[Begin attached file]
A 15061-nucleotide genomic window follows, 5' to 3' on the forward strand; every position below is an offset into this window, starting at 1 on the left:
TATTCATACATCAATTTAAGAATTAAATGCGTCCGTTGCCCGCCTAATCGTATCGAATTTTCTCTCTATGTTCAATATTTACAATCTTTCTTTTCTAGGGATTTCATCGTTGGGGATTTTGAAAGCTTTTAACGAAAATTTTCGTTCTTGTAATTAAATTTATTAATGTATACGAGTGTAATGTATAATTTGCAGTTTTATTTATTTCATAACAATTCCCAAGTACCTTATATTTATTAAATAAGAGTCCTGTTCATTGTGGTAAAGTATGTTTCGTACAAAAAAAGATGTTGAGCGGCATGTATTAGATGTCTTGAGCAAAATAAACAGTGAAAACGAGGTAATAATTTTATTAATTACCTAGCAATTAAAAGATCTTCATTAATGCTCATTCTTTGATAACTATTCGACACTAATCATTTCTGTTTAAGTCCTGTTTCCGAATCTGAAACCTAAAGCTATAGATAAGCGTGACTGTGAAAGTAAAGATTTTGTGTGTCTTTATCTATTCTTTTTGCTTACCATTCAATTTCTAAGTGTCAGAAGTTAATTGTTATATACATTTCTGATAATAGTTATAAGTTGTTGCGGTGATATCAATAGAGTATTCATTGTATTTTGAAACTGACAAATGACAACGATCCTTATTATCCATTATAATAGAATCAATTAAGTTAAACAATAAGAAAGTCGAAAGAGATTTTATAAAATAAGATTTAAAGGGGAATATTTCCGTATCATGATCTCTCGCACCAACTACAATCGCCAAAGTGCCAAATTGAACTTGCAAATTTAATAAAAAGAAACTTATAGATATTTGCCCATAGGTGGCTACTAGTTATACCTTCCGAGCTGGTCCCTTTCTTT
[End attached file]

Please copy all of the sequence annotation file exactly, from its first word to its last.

A 15061-nucleotide genomic window follows, 5' to 3' on the forward strand; every position below is an offset into this window, starting at 1 on the left:
TATTCATACATCAATTTAAGAATTAAATGCGTCCGTTGCCCGCCTAATCGTATCGAATTTTCTCTCTATGTTCAATATTTACAATCTTTCTTTTCTAGGGATTTCATCGTTGGGGATTTTGAAAGCTTTTAACGAAAATTTTCGTTCTTGTAATTAAATTTATTAATGTATACGAGTGTAATGTATAATTTGCAGTTTTATTTATTTCATAACAATTCCCAAGTACCTTATATTTATTAAATAAGAGTCCTGTTCATTGTGGTAAAGTATGTTTCGTACAAAAAAAGATGTTGAGCGGCATGTATTAGATGTCTTGAGCAAAATAAACAGTGAAAACGAGGTAATAATTTTATTAATTACCTAGCAATTAAAAGATCTTCATTAATGCTCATTCTTTGATAACTATTCGACACTAATCATTTCTGTTTAAGTCCTGTTTCCGAATCTGAAACCTAAAGCTATAGATAAGCGTGACTGTGAAAGTAAAGATTTTGTGTGTCTTTATCTATTCTTTTTGCTTACCATTCAATTTCTAAGTGTCAGAAGTTAATTGTTATATACATTTCTGATAATAGTTATAAGTTGTTGCGGTGATATCAATAGAGTATTCATTGTATTTTGAAACTGACAAATGACAACGATCCTTATTATCCATTATAATAGAATCAATTAAGTTAAACAATAAGAAAGTCGAAAGAGATTTTATAAAATAAGATTTAAAGGGGAATATTTCCGTATCATGATCTCTCGCACCAACTACAATCGCCAAAGTGCCAAATTGAACTTGCAAATTTAATAAAAAGAAACTTATAGATATTTGCCCATAGGTGGCTACTAGTTATACCTTCCGAGCTGGTCCCTTTCTTT